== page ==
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Most physicians support Medicaid work requirements


 

Almost 75% of physicians support the new federal policy that permits states to attach work requirements to Medicaid participation, according to a survey by physician recruitment firm Merritt Hawkins.

“Many physicians have been frustrated for years because Medicaid often pays less than their costs of providing care. Physicians have to limit the number of Medicaid patients they treat for that reason and want to focus on those who need care the most,” Travis Singleton, executive vice president of Merritt Hawkins, said in a statement.

Most physicians support work requirements for Medicaid
Almost 57% of the 667 physicians who completed the survey said that they felt very favorably about the new regulation, and nearly 18% said that they felt somewhat favorably. On the negative side, just over 9% of physicians said that they felt very unfavorably about the work requirement policy and slightly more than 8% reported feeling somewhat unfavorably. Another 8% said that they felt neither favorable nor unfavorable, Merritt Hawkins reported.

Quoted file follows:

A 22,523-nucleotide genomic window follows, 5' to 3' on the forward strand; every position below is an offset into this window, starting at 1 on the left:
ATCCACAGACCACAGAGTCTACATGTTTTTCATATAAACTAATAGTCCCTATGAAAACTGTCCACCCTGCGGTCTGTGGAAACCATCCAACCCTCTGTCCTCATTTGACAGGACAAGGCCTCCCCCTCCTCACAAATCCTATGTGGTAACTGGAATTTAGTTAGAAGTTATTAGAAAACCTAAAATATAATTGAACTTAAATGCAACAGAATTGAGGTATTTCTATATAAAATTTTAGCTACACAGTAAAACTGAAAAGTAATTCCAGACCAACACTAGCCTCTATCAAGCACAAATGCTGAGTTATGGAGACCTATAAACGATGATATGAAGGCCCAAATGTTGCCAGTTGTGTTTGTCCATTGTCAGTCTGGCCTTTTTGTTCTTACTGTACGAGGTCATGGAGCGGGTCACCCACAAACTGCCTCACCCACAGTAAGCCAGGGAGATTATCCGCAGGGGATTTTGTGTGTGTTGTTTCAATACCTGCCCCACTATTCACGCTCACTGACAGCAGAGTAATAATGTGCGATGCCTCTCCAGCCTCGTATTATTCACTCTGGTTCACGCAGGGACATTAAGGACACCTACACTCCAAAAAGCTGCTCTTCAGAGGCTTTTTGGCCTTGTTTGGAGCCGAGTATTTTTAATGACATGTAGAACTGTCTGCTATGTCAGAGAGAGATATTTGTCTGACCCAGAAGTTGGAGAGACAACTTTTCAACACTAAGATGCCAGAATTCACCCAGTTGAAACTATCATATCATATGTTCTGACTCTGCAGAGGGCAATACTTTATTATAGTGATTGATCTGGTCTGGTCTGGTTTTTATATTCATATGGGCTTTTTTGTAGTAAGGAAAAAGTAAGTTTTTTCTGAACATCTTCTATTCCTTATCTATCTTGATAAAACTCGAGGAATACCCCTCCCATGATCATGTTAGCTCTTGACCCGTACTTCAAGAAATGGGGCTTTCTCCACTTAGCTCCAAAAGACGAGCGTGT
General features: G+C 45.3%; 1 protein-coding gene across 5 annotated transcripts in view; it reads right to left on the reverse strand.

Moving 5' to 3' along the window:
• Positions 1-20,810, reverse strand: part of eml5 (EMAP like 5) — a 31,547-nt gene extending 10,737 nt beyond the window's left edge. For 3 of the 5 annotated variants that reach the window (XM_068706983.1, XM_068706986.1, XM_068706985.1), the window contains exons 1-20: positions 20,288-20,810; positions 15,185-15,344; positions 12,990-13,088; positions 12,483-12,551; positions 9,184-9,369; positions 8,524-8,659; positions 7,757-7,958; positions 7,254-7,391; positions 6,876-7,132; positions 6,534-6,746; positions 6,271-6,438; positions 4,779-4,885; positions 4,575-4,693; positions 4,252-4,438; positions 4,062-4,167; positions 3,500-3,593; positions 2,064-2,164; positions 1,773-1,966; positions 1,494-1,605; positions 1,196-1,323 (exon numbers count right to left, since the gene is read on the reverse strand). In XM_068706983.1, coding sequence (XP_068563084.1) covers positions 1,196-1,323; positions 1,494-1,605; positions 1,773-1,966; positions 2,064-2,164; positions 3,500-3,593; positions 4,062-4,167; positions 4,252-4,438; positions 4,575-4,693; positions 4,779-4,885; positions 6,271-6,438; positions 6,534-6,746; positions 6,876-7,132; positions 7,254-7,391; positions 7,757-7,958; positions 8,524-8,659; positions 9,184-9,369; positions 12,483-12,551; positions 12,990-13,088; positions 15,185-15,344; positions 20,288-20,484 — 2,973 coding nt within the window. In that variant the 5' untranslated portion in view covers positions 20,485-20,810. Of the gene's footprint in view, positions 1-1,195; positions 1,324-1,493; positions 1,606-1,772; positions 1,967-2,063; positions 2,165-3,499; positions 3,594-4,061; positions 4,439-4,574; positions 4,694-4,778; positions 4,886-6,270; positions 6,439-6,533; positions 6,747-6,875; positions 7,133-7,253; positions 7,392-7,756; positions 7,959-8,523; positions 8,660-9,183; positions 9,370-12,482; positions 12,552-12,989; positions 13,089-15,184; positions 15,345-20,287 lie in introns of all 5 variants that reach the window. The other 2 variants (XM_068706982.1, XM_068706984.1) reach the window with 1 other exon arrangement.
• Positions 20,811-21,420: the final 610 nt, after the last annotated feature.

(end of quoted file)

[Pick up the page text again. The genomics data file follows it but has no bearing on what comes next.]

Kentucky, Indiana, and Arkansas currently are in the process of putting the work requirements into place. Kentucky’s policy will require able-bodied Medicaid applicants aged 19-64 years to do 80 hours of community engagement a month by working, going to school, training for a job, or volunteering, the company said.


The survey, which was conducted by email in early March, had a margin of error of less than 1%.

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